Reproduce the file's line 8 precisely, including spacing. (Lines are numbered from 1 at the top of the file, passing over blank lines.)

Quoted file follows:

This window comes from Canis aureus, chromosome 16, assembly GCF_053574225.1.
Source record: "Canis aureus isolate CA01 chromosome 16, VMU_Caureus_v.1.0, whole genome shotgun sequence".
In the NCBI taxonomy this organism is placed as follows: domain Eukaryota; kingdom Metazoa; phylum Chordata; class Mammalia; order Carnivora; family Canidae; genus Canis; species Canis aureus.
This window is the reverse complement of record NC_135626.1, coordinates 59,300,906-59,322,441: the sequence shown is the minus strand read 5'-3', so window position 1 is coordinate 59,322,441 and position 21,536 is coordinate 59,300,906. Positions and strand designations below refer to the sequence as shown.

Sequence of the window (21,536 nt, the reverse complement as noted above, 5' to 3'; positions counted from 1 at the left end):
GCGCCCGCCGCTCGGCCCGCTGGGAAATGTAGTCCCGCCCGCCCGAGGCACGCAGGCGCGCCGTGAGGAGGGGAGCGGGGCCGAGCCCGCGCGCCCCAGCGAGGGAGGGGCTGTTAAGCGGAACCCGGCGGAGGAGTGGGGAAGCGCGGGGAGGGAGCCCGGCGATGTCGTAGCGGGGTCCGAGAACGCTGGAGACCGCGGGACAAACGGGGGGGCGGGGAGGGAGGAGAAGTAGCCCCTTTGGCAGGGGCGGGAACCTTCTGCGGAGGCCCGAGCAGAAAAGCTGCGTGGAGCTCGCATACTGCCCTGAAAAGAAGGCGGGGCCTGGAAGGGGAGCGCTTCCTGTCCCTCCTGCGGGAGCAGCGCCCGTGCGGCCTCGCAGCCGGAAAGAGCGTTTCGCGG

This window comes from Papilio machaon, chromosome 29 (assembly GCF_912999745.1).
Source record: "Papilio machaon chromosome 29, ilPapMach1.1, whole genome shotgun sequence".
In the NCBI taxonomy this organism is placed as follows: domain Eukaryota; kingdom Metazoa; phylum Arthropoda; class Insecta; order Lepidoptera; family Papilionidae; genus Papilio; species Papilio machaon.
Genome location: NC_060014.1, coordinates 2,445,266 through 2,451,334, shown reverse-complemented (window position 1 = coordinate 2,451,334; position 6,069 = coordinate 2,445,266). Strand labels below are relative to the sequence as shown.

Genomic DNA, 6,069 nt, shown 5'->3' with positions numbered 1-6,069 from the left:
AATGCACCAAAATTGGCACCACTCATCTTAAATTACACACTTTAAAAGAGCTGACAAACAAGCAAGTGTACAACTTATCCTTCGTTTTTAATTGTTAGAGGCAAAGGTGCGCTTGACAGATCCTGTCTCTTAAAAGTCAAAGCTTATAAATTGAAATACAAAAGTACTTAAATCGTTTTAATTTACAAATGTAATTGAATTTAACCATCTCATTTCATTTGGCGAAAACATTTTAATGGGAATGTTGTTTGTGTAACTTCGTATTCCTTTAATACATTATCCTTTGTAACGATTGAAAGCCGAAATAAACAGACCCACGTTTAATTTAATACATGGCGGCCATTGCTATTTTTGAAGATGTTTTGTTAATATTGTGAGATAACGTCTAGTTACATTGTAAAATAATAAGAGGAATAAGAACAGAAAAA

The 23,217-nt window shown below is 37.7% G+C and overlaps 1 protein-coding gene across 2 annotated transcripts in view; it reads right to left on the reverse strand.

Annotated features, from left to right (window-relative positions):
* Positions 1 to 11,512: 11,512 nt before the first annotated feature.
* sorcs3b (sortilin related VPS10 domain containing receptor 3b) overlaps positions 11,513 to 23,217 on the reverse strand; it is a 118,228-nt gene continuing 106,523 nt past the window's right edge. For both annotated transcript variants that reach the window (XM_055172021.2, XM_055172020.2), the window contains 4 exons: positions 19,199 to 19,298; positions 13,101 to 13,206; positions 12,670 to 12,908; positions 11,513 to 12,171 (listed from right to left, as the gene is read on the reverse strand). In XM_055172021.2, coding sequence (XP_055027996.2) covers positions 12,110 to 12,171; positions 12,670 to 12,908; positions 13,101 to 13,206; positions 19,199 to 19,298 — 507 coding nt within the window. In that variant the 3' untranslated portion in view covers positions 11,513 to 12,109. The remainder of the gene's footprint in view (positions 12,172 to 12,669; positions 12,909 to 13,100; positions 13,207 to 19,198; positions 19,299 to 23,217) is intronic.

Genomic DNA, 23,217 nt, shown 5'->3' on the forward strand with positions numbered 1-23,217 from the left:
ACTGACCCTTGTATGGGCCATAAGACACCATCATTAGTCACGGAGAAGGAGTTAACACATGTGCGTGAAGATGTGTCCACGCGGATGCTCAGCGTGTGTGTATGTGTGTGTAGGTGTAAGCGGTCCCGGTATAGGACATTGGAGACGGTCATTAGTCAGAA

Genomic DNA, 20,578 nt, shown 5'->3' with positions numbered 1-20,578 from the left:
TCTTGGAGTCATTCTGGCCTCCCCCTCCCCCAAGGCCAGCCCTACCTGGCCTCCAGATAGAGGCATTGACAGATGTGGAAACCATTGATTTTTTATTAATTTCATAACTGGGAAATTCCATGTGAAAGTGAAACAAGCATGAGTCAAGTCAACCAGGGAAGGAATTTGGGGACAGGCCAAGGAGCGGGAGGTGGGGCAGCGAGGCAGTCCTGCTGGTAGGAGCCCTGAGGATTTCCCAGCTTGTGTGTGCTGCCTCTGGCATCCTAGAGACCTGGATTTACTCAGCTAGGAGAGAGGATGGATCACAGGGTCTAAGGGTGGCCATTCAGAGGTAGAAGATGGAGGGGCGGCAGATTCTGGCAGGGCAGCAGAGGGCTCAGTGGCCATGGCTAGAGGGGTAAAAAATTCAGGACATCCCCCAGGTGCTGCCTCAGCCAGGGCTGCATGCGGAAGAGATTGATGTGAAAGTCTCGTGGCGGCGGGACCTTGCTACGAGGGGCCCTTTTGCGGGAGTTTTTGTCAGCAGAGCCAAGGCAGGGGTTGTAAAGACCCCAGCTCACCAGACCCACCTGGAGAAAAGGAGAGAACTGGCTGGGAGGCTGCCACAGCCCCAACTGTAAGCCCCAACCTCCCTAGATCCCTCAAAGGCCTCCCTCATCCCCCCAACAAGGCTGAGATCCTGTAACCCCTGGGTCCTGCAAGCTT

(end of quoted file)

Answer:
Source record: "Papilio machaon chromosome 29, ilPapMach1.1, whole genome shotgun sequence".